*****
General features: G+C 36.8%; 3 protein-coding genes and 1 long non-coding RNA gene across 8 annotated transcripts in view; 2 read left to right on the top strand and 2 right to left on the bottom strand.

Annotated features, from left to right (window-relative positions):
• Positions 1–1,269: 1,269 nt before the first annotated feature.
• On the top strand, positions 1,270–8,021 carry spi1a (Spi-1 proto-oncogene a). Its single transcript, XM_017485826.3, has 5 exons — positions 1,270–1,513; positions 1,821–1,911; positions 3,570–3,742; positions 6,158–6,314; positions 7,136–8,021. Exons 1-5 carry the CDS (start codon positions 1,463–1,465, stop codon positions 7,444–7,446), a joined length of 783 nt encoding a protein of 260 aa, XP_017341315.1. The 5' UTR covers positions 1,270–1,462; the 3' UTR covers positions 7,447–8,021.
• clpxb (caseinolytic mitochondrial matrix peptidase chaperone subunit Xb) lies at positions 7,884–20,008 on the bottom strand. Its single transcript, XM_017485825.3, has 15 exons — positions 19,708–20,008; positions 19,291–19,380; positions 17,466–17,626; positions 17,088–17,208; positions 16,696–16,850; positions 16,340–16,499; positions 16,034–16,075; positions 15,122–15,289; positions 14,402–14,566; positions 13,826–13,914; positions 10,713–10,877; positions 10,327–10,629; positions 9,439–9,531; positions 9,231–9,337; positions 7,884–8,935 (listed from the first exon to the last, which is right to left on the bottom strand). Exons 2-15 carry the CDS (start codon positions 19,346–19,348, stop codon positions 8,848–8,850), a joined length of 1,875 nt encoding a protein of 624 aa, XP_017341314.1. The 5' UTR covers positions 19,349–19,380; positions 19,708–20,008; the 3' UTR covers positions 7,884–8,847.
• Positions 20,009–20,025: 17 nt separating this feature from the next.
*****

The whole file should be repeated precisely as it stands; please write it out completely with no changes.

General features: G+C 36.8%; 3 protein-coding genes and 1 long non-coding RNA gene across 8 annotated transcripts in view; 2 read left to right on the top strand and 2 right to left on the bottom strand.

Annotated features, from left to right (window-relative positions):
• Positions 1–1,269: 1,269 nt before the first annotated feature.
• On the top strand, positions 1,270–8,021 carry spi1a (Spi-1 proto-oncogene a). Its single transcript, XM_017485826.3, has 5 exons — positions 1,270–1,513; positions 1,821–1,911; positions 3,570–3,742; positions 6,158–6,314; positions 7,136–8,021. Exons 1-5 carry the CDS (start codon positions 1,463–1,465, stop codon positions 7,444–7,446), a joined length of 783 nt encoding a protein of 260 aa, XP_017341315.1. The 5' UTR covers positions 1,270–1,462; the 3' UTR covers positions 7,447–8,021.
• clpxb (caseinolytic mitochondrial matrix peptidase chaperone subunit Xb) lies at positions 7,884–20,008 on the bottom strand. Its single transcript, XM_017485825.3, has 15 exons — positions 19,708–20,008; positions 19,291–19,380; positions 17,466–17,626; positions 17,088–17,208; positions 16,696–16,850; positions 16,340–16,499; positions 16,034–16,075; positions 15,122–15,289; positions 14,402–14,566; positions 13,826–13,914; positions 10,713–10,877; positions 10,327–10,629; positions 9,439–9,531; positions 9,231–9,337; positions 7,884–8,935 (listed from the first exon to the last, which is right to left on the bottom strand). Exons 2-15 carry the CDS (start codon positions 19,346–19,348, stop codon positions 8,848–8,850), a joined length of 1,875 nt encoding a protein of 624 aa, XP_017341314.1. The 5' UTR covers positions 19,349–19,380; positions 19,708–20,008; the 3' UTR covers positions 7,884–8,847.
• Positions 20,009–20,025: 17 nt separating this feature from the next.